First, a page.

New head of TMC appointed – part of continued health reform programme
By Sami Zaptia:
London, 6 March 2018:
As part of the wider health reform programme initiated by the Faiez Serraj-led Presidency Council /Government of National Accord, a new head of Tripoli Medical Centre (TMC) was appointed. The handover took place on Sunday.
The new head, Dr Nabil Alageli, is a Consultant Orthopaedic Surgeon at TMC, Assistant Professor at Tripoli Medical University and Consultant to the National Centre of Health System Reform (NCHSR). He is a graduate of Birmingham University and the Royal College of Surgeons of Edinburgh. He had also held various posts in the UK NHS system, including at Milton Keynes University hospital.
The NCHSR is the body currently reforming the Libyan health sector. It was launched by Faiez Serraj in October 2017. It is the child of a long health review and reform process that started with the 2012 Tripoli health conference and its subsequent recommendations. It recommended that an autonomous health reform committee (NCHSR) be formed to carryout root review and reform of Libya’s ailing health sector.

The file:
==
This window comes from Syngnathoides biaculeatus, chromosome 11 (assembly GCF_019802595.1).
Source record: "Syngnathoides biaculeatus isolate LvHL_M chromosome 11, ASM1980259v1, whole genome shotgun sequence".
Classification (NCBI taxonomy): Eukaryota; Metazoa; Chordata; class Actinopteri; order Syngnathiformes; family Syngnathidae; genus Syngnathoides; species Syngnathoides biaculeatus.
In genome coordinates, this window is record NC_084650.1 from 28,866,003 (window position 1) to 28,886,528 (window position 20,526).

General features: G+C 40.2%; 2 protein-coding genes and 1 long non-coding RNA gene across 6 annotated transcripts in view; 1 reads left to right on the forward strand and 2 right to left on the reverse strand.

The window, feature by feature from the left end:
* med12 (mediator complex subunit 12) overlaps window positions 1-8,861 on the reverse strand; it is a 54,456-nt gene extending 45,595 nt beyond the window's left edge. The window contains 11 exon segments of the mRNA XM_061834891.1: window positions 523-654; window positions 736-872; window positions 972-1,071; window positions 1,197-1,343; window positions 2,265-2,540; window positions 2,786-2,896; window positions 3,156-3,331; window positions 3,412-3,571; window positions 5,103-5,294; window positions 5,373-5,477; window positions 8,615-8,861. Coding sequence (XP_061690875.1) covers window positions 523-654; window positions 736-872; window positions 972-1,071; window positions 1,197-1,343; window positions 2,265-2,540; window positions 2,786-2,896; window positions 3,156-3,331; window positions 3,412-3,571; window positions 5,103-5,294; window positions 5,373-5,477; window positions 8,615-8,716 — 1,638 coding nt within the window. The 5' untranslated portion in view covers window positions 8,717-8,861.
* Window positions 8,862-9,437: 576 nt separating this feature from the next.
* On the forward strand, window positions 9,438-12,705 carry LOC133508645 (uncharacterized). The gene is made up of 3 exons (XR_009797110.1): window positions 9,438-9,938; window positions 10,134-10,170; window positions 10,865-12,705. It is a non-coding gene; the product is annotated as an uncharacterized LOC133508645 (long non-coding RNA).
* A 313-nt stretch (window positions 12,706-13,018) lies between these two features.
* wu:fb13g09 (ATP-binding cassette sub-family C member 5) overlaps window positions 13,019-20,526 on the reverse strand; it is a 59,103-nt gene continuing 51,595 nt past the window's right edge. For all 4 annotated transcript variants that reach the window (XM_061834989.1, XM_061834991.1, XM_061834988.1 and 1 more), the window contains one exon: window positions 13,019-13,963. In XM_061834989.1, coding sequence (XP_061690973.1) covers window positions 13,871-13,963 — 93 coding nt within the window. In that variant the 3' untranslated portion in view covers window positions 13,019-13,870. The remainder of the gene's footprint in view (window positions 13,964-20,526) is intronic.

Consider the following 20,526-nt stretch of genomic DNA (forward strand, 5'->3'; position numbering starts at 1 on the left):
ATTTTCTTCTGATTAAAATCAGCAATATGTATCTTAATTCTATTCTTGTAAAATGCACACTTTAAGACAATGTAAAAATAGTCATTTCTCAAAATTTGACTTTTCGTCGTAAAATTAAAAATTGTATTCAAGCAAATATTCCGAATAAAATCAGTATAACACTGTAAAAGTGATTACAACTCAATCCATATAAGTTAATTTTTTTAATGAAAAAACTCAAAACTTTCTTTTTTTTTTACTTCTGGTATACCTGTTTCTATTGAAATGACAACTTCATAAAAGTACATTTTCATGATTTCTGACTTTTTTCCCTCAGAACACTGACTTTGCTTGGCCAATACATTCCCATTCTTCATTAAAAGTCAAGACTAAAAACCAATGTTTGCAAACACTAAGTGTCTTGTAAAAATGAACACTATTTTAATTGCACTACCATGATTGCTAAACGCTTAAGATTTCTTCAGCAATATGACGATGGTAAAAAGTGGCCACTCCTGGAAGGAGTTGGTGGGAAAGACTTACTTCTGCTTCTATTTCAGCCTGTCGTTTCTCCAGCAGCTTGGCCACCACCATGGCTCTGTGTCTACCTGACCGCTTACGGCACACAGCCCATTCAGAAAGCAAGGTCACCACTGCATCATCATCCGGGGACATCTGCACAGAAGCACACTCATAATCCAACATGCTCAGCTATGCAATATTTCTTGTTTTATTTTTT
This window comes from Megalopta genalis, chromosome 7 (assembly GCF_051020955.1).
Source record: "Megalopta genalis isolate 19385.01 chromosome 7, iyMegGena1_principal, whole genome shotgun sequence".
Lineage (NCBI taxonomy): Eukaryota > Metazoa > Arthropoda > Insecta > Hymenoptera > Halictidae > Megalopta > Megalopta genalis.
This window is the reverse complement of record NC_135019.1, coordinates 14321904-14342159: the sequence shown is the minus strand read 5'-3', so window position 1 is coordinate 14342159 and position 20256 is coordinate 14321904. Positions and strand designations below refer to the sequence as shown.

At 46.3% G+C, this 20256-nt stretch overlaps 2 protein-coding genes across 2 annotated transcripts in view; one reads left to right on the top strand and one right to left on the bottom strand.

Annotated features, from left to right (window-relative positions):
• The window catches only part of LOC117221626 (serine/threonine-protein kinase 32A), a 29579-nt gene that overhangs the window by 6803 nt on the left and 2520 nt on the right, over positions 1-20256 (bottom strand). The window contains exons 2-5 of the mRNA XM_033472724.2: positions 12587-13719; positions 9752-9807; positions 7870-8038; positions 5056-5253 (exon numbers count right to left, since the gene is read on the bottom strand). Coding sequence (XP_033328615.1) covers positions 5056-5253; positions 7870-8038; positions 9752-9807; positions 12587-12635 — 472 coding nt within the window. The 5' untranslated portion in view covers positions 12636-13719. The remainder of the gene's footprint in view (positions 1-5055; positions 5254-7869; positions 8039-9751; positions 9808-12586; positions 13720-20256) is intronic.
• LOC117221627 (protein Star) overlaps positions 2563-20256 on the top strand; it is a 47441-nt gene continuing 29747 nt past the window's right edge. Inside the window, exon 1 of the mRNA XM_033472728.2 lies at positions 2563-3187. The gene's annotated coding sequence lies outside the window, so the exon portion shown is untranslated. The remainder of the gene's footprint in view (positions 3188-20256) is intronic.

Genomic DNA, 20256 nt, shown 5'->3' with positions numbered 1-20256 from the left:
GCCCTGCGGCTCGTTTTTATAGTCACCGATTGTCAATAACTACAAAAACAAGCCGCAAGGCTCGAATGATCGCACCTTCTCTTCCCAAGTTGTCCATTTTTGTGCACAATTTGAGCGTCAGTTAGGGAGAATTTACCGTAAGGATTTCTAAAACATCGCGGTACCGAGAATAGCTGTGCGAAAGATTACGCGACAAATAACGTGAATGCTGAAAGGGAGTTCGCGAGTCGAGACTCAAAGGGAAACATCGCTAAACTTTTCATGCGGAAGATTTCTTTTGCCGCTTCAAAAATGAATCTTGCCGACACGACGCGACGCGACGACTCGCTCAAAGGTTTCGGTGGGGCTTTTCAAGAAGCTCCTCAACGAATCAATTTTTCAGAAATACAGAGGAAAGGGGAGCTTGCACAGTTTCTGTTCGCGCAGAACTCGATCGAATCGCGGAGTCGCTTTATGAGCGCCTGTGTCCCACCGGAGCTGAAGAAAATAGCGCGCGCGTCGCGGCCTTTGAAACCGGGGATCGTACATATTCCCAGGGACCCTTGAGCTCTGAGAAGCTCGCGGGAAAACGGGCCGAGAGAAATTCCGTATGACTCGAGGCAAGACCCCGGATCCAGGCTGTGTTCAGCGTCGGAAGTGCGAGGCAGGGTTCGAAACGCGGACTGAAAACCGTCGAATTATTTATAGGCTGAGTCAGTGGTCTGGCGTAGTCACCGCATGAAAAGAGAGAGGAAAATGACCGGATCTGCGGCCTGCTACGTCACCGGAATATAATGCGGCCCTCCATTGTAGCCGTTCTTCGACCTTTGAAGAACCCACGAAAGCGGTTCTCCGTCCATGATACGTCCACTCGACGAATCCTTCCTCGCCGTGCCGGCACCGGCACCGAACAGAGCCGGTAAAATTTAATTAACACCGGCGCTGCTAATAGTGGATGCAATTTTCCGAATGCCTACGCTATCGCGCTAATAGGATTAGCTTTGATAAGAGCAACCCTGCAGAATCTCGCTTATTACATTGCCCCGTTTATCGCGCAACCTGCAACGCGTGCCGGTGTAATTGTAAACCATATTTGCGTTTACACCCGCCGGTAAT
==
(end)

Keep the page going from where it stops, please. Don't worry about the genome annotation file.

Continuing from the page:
Headed by Dr Samir Sagar, the NCHSR operates in collaboration with the Health Ministry, and sprang out of the Libya Health System Strengthening Programme (LHSS), set up between the Libyan authorities and the European Union to reform Libya’s health sector.
Speaking to Libya Herald today, Dr Alageli admitted that his new role is ‘‘a very big challenge’’ in difficult conditions and with a scarcity of state resources. He explained that his appointment was part of a wider reform and reorganization programme of the TMC.
He explained that the Presidency Council ‘‘had decreed to reorganise the TMC to become an independent University hospital under the Prime Minister’s Office and run by a Management Council consisting of the Deans of 5 medical colleges, the Libyan Medical Board Director and a Director from the Ministry of Health’’.
‘‘This is part of a major plan to reform the Libyan health service put in place by the NCHSR and the EU-LHSS – and adopted by the Presidency Council President’’.
Asked about his new vision and mission for the TMC, Dr Alageli said ‘’My vision and mission is to do all that is necessary to make the TMC a specialist tertiary referral centre of an international standards with the optimum use of all resources available. We are looking for and need local and international support’’, he added.
The function and success of the TMC is seen as a good barometer of the status of Libya’s health system. Its problems and challenges in many ways symbolise the rest of the country’s health sector as it is the single most used medical centre in the country.